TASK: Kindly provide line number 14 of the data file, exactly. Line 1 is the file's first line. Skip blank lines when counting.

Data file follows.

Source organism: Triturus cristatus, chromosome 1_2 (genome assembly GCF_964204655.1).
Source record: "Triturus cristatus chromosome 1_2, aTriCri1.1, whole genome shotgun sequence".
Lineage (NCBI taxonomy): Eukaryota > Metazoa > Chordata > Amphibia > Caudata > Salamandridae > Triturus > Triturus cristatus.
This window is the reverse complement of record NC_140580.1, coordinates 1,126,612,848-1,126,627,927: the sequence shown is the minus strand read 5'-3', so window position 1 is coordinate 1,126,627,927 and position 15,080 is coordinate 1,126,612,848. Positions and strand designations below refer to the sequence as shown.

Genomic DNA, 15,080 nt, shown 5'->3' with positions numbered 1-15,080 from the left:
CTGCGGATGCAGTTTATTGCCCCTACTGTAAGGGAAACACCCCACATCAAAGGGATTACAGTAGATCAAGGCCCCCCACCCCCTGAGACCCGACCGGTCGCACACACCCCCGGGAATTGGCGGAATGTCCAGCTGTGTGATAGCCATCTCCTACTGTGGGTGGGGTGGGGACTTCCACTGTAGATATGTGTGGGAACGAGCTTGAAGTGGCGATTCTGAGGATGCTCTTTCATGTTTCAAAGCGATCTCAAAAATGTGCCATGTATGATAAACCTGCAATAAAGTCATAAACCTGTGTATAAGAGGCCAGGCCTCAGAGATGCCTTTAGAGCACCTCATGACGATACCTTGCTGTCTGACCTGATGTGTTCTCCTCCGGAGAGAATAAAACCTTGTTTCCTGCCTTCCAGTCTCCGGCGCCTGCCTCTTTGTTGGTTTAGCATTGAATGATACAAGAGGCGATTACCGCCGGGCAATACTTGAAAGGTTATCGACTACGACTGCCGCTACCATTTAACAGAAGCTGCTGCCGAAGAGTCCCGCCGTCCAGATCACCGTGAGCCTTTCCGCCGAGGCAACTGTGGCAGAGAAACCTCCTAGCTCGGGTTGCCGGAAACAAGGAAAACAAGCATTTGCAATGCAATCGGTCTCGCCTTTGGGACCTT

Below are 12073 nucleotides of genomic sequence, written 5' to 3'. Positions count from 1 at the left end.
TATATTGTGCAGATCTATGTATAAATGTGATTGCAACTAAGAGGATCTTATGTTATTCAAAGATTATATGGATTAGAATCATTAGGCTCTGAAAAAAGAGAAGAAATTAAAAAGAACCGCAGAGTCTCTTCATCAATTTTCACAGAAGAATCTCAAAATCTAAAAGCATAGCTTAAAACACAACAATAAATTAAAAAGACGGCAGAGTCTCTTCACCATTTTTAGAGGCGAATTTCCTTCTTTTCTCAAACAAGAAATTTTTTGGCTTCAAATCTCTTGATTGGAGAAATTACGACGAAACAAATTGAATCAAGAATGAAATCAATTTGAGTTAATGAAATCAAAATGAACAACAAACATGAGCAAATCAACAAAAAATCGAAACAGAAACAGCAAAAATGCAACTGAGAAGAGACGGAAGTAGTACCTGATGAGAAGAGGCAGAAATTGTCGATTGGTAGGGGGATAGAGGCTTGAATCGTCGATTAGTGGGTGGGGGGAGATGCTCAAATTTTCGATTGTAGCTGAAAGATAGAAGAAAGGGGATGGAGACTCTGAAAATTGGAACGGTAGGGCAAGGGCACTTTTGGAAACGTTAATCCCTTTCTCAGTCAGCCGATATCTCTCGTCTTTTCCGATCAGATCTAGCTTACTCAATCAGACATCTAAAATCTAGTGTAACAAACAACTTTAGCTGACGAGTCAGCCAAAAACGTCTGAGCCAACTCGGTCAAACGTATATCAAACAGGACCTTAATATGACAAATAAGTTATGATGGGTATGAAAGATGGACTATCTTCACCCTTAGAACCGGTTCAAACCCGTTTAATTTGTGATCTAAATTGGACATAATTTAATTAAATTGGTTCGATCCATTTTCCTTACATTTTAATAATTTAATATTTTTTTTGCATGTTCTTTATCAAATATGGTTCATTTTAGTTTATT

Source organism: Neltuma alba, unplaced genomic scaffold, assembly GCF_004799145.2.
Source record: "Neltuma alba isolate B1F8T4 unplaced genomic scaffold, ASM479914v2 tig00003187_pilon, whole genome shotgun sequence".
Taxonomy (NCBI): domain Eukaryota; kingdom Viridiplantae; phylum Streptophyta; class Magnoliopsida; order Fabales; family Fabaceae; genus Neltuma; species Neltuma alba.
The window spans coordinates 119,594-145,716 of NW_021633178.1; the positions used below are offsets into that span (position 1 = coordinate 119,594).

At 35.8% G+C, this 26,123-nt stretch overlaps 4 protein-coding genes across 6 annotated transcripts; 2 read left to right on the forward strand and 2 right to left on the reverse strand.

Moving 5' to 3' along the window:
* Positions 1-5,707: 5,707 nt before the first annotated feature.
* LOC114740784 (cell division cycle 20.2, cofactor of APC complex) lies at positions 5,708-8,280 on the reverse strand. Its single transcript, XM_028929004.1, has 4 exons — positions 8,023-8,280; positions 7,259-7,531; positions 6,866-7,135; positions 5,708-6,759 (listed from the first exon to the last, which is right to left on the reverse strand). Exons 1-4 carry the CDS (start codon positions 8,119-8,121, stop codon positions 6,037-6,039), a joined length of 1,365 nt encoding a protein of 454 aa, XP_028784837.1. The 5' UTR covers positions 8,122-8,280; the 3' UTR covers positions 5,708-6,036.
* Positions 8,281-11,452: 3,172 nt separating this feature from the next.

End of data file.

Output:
Moving 5' to 3' along the window: